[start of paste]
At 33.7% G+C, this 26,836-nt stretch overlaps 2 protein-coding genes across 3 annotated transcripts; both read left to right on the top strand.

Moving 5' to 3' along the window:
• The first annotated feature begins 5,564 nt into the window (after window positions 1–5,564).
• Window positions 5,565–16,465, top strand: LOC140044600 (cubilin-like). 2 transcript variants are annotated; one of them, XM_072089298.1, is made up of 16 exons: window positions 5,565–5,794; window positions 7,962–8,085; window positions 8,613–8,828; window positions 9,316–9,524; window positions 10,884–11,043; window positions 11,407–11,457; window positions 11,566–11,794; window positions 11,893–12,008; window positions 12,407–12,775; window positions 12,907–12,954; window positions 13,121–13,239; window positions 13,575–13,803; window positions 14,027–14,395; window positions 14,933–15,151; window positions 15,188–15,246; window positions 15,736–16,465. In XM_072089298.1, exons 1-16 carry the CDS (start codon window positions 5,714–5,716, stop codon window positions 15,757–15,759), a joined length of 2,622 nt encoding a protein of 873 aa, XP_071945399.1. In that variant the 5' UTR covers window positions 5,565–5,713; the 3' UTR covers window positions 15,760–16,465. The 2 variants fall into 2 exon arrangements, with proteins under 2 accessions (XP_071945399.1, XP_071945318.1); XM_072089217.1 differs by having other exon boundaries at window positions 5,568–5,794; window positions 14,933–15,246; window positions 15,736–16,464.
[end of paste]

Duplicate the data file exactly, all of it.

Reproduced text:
At 33.7% G+C, this 26,836-nt stretch overlaps 2 protein-coding genes across 3 annotated transcripts; both read left to right on the top strand.

Moving 5' to 3' along the window:
• The first annotated feature begins 5,564 nt into the window (after window positions 1–5,564).
• Window positions 5,565–16,465, top strand: LOC140044600 (cubilin-like). 2 transcript variants are annotated; one of them, XM_072089298.1, is made up of 16 exons: window positions 5,565–5,794; window positions 7,962–8,085; window positions 8,613–8,828; window positions 9,316–9,524; window positions 10,884–11,043; window positions 11,407–11,457; window positions 11,566–11,794; window positions 11,893–12,008; window positions 12,407–12,775; window positions 12,907–12,954; window positions 13,121–13,239; window positions 13,575–13,803; window positions 14,027–14,395; window positions 14,933–15,151; window positions 15,188–15,246; window positions 15,736–16,465. In XM_072089298.1, exons 1-16 carry the CDS (start codon window positions 5,714–5,716, stop codon window positions 15,757–15,759), a joined length of 2,622 nt encoding a protein of 873 aa, XP_071945399.1. In that variant the 5' UTR covers window positions 5,565–5,713; the 3' UTR covers window positions 15,760–16,465. The 2 variants fall into 2 exon arrangements, with proteins under 2 accessions (XP_071945399.1, XP_071945318.1); XM_072089217.1 differs by having other exon boundaries at window positions 5,568–5,794; window positions 14,933–15,246; window positions 15,736–16,464.